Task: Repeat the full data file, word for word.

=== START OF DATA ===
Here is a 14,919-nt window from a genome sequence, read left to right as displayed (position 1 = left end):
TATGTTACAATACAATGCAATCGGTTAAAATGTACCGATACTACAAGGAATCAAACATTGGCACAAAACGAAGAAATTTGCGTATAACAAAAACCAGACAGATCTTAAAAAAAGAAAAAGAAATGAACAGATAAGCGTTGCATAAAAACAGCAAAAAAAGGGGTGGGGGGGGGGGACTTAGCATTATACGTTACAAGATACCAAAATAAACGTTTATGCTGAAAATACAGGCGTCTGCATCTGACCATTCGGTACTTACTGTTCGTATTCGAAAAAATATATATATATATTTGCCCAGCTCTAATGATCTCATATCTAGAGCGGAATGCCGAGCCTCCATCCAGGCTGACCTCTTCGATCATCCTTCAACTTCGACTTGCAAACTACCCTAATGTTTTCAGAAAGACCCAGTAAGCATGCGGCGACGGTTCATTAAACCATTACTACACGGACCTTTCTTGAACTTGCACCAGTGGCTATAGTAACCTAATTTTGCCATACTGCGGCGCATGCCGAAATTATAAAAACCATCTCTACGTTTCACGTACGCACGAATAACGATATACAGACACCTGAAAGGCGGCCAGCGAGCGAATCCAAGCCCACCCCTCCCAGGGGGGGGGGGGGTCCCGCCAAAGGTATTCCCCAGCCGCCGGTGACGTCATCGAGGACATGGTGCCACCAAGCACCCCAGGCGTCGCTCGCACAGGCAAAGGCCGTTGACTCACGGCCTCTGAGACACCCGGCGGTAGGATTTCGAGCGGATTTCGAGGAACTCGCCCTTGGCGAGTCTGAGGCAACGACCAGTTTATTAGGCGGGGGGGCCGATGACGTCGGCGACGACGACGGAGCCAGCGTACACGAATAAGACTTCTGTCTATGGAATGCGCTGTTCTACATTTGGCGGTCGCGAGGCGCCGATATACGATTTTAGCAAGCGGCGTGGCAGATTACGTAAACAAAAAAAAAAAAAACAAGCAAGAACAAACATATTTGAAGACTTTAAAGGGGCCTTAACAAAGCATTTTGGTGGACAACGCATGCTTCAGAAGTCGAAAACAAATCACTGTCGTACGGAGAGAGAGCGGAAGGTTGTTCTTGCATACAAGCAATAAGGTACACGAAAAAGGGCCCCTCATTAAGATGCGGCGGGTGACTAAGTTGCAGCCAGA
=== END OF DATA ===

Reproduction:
Here is a 14,919-nt window from a genome sequence, read left to right as displayed (position 1 = left end):
TATGTTACAATACAATGCAATCGGTTAAAATGTACCGATACTACAAGGAATCAAACATTGGCACAAAACGAAGAAATTTGCGTATAACAAAAACCAGACAGATCTTAAAAAAAGAAAAAGAAATGAACAGATAAGCGTTGCATAAAAACAGCAAAAAAAGGGGTGGGGGGGGGGGACTTAGCATTATACGTTACAAGATACCAAAATAAACGTTTATGCTGAAAATACAGGCGTCTGCATCTGACCATTCGGTACTTACTGTTCGTATTCGAAAAAATATATATATATATTTGCCCAGCTCTAATGATCTCATATCTAGAGCGGAATGCCGAGCCTCCATCCAGGCTGACCTCTTCGATCATCCTTCAACTTCGACTTGCAAACTACCCTAATGTTTTCAGAAAGACCCAGTAAGCATGCGGCGACGGTTCATTAAACCATTACTACACGGACCTTTCTTGAACTTGCACCAGTGGCTATAGTAACCTAATTTTGCCATACTGCGGCGCATGCCGAAATTATAAAAACCATCTCTACGTTTCACGTACGCACGAATAACGATATACAGACACCTGAAAGGCGGCCAGCGAGCGAATCCAAGCCCACCCCTCCCAGGGGGGGGGGGGGTCCCGCCAAAGGTATTCCCCAGCCGCCGGTGACGTCATCGAGGACATGGTGCCACCAAGCACCCCAGGCGTCGCTCGCACAGGCAAAGGCCGTTGACTCACGGCCTCTGAGACACCCGGCGGTAGGATTTCGAGCGGATTTCGAGGAACTCGCCCTTGGCGAGTCTGAGGCAACGACCAGTTTATTAGGCGGGGGGGCCGATGACGTCGGCGACGACGACGGAGCCAGCGTACACGAATAAGACTTCTGTCTATGGAATGCGCTGTTCTACATTTGGCGGTCGCGAGGCGCCGATATACGATTTTAGCAAGCGGCGTGGCAGATTACGTAAACAAAAAAAAAAAAAACAAGCAAGAACAAACATATTTGAAGACTTTAAAGGGGCCTTAACAAAGCATTTTGGTGGACAACGCATGCTTCAGAAGTCGAAAACAAATCACTGTCGTACGGAGAGAGAGCGGAAGGTTGTTCTTGCATACAAGCAATAAGGTACACGAAAAAGGGCCCCTCATTAAGATGCGGCGGGTGACTAAGTTGCAGCCAGA